Although Nigeria does not belong to popular tourist destinations these days, this large multicultural and geographically diverse country has many surprising and little-known wonders.
The country is unique not only due to its uninterrupted cultural traditions tracing back to ancient times but also due to another feature: its geographical diversity. The country has rainforests, mountains, deserts, beaches, mangrove forests, and enormous rivers. In numerous locations, people have managed to reach a certain harmony with the environment and most landmarks of Nigeria have both natural and cultural values. Nigerians attribute spiritual characteristics to many of their beautiful natural and cultural monuments and there are many unusual stories told about them.
Map with the described wonders
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Top 25 wonders of Nigeria
Very impressive, 725 m high monolith that rises like an enormous boulder. One of the most impressive monoliths in the world.
A beautiful waterfall on the tributary of Cross River. This vertical plunge is some 40 m tall and with small islands is divided into several, reportedly, seven streams.
Farin Ruwa Falls
Very impressive waterfall – a powerful stream that slides down a steep rock. The total height of the falls is around 150 m.
Some 25 – 30 m tall waterfall – one of the most impressive ones in Nigeria.
Natural stack of rocks that resembles a giant modernist sculpture.
Some 30 m tall and 200 m wide waterfall.
Rock spire – amazing balancing stone. It resembles a woman that is carrying an oversized basket in her back. Local legends tell that this is an enchanted woman – a thief.
Iyi Nzu waterfall
Some 50 meters tall waterfall that falls into a narrow ravine.
100 m tall waterfall.
Qua Falls (Kwa Falls)
Picturesque waterfall in a narrow gorge.
Wikki Warm Springs
Wonderful warm springs with a basin of lucid, blue water. This basin is up to 1.9 m deep and the temperature of the water is 31 degrees C.
Ikogosi Warm Spring and falls
Two springs – a hot (70 degrees C) and a cold spring. Streams of both springs meet, forming a pleasantly warm stream. Thermal waters form several larger and smaller waterfalls here.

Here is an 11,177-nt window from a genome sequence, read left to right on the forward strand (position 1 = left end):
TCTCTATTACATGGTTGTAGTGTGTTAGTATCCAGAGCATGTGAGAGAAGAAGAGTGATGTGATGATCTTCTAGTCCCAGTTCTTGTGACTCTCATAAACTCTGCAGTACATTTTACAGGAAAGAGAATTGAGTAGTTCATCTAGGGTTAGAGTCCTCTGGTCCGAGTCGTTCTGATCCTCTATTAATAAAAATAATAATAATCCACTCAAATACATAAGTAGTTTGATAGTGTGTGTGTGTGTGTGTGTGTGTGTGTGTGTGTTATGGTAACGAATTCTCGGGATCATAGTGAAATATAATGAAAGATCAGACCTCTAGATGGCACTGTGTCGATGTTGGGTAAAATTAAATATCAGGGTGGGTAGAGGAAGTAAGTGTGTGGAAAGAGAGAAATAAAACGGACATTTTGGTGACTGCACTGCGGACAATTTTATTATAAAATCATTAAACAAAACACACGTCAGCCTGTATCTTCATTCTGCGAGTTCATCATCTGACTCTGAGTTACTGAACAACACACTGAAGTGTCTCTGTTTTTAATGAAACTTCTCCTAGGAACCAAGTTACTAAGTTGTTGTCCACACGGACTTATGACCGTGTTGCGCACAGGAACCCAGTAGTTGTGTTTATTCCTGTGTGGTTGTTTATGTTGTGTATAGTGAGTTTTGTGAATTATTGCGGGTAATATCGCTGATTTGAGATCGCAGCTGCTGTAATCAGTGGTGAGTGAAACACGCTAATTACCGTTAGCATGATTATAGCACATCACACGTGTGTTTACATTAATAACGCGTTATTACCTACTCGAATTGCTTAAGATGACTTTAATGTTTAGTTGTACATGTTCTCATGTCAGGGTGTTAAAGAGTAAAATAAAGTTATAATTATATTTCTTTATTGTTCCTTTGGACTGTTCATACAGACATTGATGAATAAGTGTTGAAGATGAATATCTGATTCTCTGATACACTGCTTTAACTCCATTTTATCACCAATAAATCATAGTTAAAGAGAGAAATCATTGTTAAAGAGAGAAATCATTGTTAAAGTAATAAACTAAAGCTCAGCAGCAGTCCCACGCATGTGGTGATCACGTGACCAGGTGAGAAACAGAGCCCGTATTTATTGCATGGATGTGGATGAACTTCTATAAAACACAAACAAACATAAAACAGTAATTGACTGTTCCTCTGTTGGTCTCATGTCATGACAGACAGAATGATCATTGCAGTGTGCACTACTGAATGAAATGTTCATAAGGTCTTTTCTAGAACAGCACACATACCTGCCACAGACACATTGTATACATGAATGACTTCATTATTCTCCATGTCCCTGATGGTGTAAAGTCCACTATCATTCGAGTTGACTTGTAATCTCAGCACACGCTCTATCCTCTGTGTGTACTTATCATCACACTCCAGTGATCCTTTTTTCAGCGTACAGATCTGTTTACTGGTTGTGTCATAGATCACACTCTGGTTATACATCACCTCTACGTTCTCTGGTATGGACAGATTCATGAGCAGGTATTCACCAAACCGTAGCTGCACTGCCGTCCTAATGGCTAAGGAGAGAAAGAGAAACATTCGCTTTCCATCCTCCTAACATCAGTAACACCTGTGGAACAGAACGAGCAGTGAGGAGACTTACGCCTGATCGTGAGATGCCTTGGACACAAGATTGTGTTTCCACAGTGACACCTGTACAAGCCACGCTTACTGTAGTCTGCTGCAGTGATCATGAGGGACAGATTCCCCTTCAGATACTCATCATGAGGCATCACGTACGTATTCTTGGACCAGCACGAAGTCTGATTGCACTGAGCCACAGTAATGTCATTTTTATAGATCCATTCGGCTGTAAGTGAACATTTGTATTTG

160 km long ring wall enclosing the ancient land of Sungbo. Built sometimes around 1000 AD by local culture.
Tunga Dutse Rock Paintings
Beautiful rock paintings and engravings, as well as undeciphered writings on a sandstone outcrop.
Ruins of Hidi’s palace, Sukur
The ancient capital or administrative center of the Sukur people, inhabited since the Iron age and earlier. Palace is a megalithic structure.
Artificial caves – former dwellings. In total into the sandstone wall are carved 59 such dwellings, some containing rock paintings, and engravings. Discovered in 1980.
Birnin Kudu rock art
Ancient rock art sites and also megaliths. Paintings show cattle and diverse symbols.
Architecture and culture wonders
Sacred site – impressive caves in a tropical forest. This location is sacred up to this day.
Old City of Kano
Some 1000 years old city with city walls.
Sacred Yoruba city where valuable sculptures from the 13th-15th centuries have been found.
Some 300 standing stones, often adorned with faces and ornaments. These monoliths are up to 1.8 m tall and are placed in some 30 circles. Most likely, created in the 16th – 20th centuries AD.
Osun-Osogbo sacred forest
Sacred forest alongside the Oshun River.
Olumo cave shelters
Natural fortress – caves that were used as a hiding place during the 19th-century warfare between local people.
Old Oyo city (Oyo-Ile)
The capital city of the Oyo Empire around the 12th – 16th centuries.
Unusual water storage system: a group of 139 wells that are interconnected. Wells were made in the 19th century by captured people – slaves.
Nigeria is Africa’s most populous country and the world’s eighth-largest oil producer, but its success has been undermined in recent decades by ethnic and religious conflict, political instability, rampant official corruption, and an ailing economy. Toyin Falola, a leading historian intimately acquainted with the region, and Matthew Heaton, who has worked extensively on African science and culture, combine their expertise to explain the context to Nigeria’s recent troubles through an exploration of its pre-colonial and colonial past, and its journey from independence to statehood.
Nigeria, the most populous country in Africa with an internal market of 150 million people and an economy growing at around 8 percent a year, is potentially Africa’s next powerhouse. It is nearly one and a half times the size of Texas, with a landmass varying from sandy beaches and tropical jungles, to plains, mountains, and desert. This important West African nation is made up of 250 culturally distinct ethnolinguistic groups.